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Home » Vaeirah

Vaeira: Seeking The Truth

Submitted by on January 11, 2010 – 4:54 pmNo Comment | 3,193 views

Snakes and Sticks

Sticks are straight and unbending. They neither deceive nor mislead; they are what they appear to be. Snakes are serpentine; twisted and curved they slither silently and slyly conceal their approach. Dishonest people are colloquially described as snakelike whereas honest people are described as straight; as the expression goes, straight like an arrow.

Moses carried a staff, but when he entered Pharoh’s chamber G-d instructed him to throw his staff to the ground, where it turned into a snake. This can be metaphorically understood as G-d telling Moses not to expect Pharaoh to treat him with honesty; Pharaoh would be cunning and deceptive.

Pharaoh understood the symbolism and took up the challenge. He instructed his magicians and necromancers to transform their sticks into snakes. Our sages taught that Pharaoh gathered a large group of men, women and even children and instructed them 2to discard their sticks. Hundreds of sticks were discarded and all were transformed into snakes.
This can be metaphorically understood as Pharaoh throwing down the challenge. This is Egypt, his gesture said, and snakelike deception is our way of life. We deceived you into working for us and we will continue you to hold you in our grasp. Whatever you try we will have a ready response; every attempt at escape will be met, every thrust will be parried. You cannot overcome it; the snakelike pattern is embedded in our national psyche.

What is the proper response to serpentine behavior? At first glance one would suppose that under such conditions it is best to dispense with honesty and adopt a wily approach of intrigue. G-d considered this suggestion, when He instructed Aaron to transform his staff into a snake, implying that it might be best to adopt a snakelike attitude, but ultimately rejected it. By turning the snake back into a staff, G-d determined that despite Egyptian dishonesty, Moses and Aaron were to respond with honesty.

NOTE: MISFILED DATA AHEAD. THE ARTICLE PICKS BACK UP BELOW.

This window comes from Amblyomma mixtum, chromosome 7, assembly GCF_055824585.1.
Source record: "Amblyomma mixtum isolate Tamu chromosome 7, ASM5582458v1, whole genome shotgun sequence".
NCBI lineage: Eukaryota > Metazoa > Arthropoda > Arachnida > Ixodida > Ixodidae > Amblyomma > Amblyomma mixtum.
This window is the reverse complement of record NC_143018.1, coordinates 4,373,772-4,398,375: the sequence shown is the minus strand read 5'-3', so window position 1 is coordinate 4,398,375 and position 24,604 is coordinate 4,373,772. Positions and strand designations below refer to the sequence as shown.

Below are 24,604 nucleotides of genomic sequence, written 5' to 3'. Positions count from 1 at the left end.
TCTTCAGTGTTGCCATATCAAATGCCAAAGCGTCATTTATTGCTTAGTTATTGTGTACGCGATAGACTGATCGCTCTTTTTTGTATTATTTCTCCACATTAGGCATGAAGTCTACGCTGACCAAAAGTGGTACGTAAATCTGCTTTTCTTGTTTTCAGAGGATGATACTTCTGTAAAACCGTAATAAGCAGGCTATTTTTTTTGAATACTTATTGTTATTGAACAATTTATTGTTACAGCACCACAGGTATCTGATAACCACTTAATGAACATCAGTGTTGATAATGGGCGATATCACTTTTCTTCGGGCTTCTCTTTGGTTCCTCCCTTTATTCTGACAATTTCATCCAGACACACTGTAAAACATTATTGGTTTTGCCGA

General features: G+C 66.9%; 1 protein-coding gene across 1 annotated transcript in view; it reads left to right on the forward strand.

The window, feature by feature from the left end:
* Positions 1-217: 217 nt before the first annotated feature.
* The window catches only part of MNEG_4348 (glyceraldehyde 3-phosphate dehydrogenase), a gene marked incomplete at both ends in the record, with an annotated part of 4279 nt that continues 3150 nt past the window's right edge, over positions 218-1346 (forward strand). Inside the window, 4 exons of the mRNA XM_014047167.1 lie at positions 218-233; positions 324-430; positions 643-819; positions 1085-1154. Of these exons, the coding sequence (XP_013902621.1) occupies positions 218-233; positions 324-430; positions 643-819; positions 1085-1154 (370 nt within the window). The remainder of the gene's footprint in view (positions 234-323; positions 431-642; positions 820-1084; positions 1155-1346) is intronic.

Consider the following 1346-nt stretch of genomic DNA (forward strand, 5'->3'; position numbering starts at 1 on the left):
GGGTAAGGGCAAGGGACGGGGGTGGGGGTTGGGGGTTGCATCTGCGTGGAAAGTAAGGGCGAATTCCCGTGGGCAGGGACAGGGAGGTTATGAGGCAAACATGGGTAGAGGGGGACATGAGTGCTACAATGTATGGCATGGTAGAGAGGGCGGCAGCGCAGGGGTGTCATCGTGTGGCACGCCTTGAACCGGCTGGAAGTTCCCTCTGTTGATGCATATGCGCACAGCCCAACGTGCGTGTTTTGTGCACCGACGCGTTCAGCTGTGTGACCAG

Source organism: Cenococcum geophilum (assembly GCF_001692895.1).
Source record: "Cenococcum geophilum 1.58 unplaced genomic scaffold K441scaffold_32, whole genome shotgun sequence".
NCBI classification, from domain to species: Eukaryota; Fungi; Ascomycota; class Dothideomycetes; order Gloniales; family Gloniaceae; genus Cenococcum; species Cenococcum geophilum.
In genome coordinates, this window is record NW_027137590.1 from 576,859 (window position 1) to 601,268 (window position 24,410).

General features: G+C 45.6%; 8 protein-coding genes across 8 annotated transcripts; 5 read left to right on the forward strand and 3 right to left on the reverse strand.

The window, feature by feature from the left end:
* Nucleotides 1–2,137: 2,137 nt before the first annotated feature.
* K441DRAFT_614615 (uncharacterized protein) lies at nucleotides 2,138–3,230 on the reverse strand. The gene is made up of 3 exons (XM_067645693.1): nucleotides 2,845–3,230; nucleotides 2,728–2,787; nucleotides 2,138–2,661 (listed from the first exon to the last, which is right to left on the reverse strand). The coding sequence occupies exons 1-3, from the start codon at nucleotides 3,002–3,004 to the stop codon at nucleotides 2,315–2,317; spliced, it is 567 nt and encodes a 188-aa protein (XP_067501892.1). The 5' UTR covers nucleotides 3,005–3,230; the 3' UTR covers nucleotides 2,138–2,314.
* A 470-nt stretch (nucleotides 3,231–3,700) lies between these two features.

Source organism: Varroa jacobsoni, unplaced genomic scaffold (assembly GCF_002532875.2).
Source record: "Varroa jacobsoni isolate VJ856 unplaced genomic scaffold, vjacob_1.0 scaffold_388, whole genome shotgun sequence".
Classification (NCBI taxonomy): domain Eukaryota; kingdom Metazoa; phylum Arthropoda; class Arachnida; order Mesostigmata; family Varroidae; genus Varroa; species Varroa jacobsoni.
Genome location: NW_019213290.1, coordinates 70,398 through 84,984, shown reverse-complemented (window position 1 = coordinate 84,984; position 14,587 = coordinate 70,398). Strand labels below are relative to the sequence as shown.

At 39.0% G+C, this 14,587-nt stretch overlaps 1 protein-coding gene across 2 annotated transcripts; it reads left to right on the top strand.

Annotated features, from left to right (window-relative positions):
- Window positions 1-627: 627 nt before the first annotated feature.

Would such a response succeed? Can honesty overcome deception? To answer this question G-d performed yet another miracle. Aaron’s staff swallowed the Egyptian snakes and remained slim as it was, giving no appearance of having swallowed hundreds of sticks. The message here was that falsehood is not lasting; it stumbles along for a while, but ultimately wilts under the uncompromising glare of truth. So clear is the superiority of truth that, when confronted by it, falsehood is discredited, leaving no sign of its former influence. Its arguments are completely discarded and the discerning mind is left with no doubt. (1)

Misled By A Serpent

The Biblical serpent was guilty of many sinful vices. seeking the truth - innerstreamHe coveted the forbidden, incited others to sin, and was deceitful, disrespectful, arrogant, skeptical, and aggressive. He used convoluted arguments to justify these vices and though the arguments were weak he spun them masterfully, leaving Eve with no response. He was a shrewd, crooked and skilful manipulator; truly serpentine.